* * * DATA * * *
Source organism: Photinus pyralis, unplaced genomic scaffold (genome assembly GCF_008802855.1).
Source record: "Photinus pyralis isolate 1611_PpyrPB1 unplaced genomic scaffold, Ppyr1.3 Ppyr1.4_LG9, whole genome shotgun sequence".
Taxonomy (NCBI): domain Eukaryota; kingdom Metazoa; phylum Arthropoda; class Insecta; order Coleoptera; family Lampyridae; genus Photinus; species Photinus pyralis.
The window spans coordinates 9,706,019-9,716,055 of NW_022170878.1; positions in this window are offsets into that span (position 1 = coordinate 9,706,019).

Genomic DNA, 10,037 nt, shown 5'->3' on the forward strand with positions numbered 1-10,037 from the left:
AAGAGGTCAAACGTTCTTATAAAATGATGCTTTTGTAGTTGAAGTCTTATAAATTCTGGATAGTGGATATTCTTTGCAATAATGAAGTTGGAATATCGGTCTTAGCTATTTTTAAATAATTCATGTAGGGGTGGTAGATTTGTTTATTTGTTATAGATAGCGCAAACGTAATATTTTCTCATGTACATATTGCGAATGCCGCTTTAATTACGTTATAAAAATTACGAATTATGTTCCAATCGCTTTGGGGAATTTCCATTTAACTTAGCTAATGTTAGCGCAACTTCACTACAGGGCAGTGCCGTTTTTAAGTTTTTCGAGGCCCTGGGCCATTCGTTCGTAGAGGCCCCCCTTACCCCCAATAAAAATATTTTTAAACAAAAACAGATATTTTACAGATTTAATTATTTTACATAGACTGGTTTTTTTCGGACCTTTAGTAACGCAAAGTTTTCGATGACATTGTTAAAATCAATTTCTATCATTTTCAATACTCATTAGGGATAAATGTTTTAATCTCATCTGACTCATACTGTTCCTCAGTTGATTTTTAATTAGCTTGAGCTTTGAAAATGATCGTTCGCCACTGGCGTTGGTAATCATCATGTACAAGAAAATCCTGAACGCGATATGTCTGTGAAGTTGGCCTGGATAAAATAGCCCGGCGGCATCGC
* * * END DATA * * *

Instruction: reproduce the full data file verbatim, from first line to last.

Source organism: Photinus pyralis, unplaced genomic scaffold (genome assembly GCF_008802855.1).
Source record: "Photinus pyralis isolate 1611_PpyrPB1 unplaced genomic scaffold, Ppyr1.3 Ppyr1.4_LG9, whole genome shotgun sequence".
Taxonomy (NCBI): domain Eukaryota; kingdom Metazoa; phylum Arthropoda; class Insecta; order Coleoptera; family Lampyridae; genus Photinus; species Photinus pyralis.
The window spans coordinates 9,706,019-9,716,055 of NW_022170878.1; positions in this window are offsets into that span (position 1 = coordinate 9,706,019).

Genomic DNA, 10,037 nt, shown 5'->3' on the forward strand with positions numbered 1-10,037 from the left:
AAGAGGTCAAACGTTCTTATAAAATGATGCTTTTGTAGTTGAAGTCTTATAAATTCTGGATAGTGGATATTCTTTGCAATAATGAAGTTGGAATATCGGTCTTAGCTATTTTTAAATAATTCATGTAGGGGTGGTAGATTTGTTTATTTGTTATAGATAGCGCAAACGTAATATTTTCTCATGTACATATTGCGAATGCCGCTTTAATTACGTTATAAAAATTACGAATTATGTTCCAATCGCTTTGGGGAATTTCCATTTAACTTAGCTAATGTTAGCGCAACTTCACTACAGGGCAGTGCCGTTTTTAAGTTTTTCGAGGCCCTGGGCCATTCGTTCGTAGAGGCCCCCCTTACCCCCAATAAAAATATTTTTAAACAAAAACAGATATTTTACAGATTTAATTATTTTACATAGACTGGTTTTTTTCGGACCTTTAGTAACGCAAAGTTTTCGATGACATTGTTAAAATCAATTTCTATCATTTTCAATACTCATTAGGGATAAATGTTTTAATCTCATCTGACTCATACTGTTCCTCAGTTGATTTTTAATTAGCTTGAGCTTTGAAAATGATCGTTCGCCACTGGCGTTGGTAATCATCATGTACAAGAAAATCCTGAACGCGATATGTCTGTGAAGTTGGCCTGGATAAAATAGCCCGGCGGCATCGC